Early detection and removal of tumors is the key to reducing cancer deaths. Researchers have been trying for decades to consistently identify malignant tumors between one and two millimeters in diameter. Doing so affords patients a more than 90-percent chance of survival, but many breast cancer patients today have tumors that are incurable by the time they are found. More than 40,000 U.S. women will die from the disease in 2005.
"Small disease is curable disease," Ning said. "In pre-clinical trials, Cone Beam CT detected with certainty tumors between one and two millimeters in diameter, while standard mammography had trouble accurately detecting tumors ten times that size."
When a malignant tumor reaches about 2 mm in size, two deadly events occur: angiogenesis and metastasis. Angiogenesis is the formation of new blood vessels that supply the nutrients tumors need to grow. With the newly formed vessels in place, cancer cells that break away from the tumor can circulate through the body to seed cancer elsewhere (metastasis).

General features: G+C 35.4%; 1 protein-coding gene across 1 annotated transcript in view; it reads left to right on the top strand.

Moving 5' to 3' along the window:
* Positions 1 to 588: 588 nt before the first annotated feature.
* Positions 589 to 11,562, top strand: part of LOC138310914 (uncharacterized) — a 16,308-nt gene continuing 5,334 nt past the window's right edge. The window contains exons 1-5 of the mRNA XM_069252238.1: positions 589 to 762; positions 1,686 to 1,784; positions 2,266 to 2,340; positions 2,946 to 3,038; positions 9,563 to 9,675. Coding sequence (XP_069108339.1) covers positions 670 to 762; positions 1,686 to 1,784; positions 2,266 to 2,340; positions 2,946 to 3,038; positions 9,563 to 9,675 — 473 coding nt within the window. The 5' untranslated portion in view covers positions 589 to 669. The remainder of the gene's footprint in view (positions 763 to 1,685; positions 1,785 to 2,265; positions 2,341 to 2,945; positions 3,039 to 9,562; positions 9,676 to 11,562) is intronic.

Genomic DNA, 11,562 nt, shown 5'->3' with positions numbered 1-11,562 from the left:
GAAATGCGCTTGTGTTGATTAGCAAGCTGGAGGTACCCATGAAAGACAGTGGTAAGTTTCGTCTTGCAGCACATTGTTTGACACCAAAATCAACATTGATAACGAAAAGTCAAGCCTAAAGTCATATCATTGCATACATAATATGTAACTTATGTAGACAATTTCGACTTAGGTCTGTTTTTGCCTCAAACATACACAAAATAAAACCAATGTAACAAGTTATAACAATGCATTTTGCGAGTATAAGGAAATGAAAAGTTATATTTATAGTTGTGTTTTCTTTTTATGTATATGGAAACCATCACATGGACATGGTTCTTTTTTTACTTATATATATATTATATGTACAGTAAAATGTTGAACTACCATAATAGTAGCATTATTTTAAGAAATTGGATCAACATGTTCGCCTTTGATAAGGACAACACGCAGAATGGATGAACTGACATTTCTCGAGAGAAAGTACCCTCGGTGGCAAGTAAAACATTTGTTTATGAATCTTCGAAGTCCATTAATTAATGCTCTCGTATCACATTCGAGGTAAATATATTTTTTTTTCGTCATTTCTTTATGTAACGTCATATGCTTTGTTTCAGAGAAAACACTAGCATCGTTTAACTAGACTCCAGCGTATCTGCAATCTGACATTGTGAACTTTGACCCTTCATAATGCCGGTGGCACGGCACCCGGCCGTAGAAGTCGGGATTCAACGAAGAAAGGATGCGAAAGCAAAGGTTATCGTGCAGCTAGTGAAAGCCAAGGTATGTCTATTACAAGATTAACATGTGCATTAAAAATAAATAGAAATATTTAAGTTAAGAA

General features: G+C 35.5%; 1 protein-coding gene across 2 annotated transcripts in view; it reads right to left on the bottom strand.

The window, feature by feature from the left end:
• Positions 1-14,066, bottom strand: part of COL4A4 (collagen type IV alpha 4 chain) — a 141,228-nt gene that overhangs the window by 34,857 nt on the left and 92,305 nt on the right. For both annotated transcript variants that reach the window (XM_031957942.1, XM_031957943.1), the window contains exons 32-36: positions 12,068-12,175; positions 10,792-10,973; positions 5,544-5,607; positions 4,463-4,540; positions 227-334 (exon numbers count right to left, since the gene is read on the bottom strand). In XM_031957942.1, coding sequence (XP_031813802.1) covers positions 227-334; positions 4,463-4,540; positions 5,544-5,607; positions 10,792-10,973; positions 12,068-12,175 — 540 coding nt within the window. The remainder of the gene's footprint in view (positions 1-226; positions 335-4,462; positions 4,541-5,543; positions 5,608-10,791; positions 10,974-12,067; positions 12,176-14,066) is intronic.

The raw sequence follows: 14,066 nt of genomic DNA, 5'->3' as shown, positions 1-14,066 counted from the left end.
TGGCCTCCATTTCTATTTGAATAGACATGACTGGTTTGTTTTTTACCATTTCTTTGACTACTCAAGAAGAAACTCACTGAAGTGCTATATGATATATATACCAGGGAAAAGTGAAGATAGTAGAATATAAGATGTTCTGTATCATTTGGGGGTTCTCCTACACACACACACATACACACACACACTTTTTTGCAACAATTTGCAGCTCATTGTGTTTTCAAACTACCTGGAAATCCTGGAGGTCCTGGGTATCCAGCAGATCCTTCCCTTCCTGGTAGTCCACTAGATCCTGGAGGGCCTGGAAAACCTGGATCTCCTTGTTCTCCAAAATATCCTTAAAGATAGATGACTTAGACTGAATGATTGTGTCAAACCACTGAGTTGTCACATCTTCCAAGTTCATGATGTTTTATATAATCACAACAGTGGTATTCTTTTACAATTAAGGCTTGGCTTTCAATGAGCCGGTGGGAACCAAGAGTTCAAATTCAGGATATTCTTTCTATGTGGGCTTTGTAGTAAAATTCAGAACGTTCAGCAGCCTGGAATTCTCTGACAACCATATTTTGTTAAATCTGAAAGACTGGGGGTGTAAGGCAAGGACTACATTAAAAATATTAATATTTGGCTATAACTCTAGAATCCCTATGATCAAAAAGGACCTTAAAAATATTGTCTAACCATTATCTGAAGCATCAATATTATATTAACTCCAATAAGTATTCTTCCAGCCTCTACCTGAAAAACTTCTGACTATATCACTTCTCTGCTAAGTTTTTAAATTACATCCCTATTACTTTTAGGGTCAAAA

Conventional mammography, little different than technology developed in the 1950s, spots a tumor at 11 millimeters in diameter on average. The problem is that the technology attempts to capture the image of a three-dimensional object on a two-dimensional detector. In the resulting images, small tumors located in the middle of the breast may be lost among the overlapping layers o
Contact: Greg Williams
University of Rochester Medical Center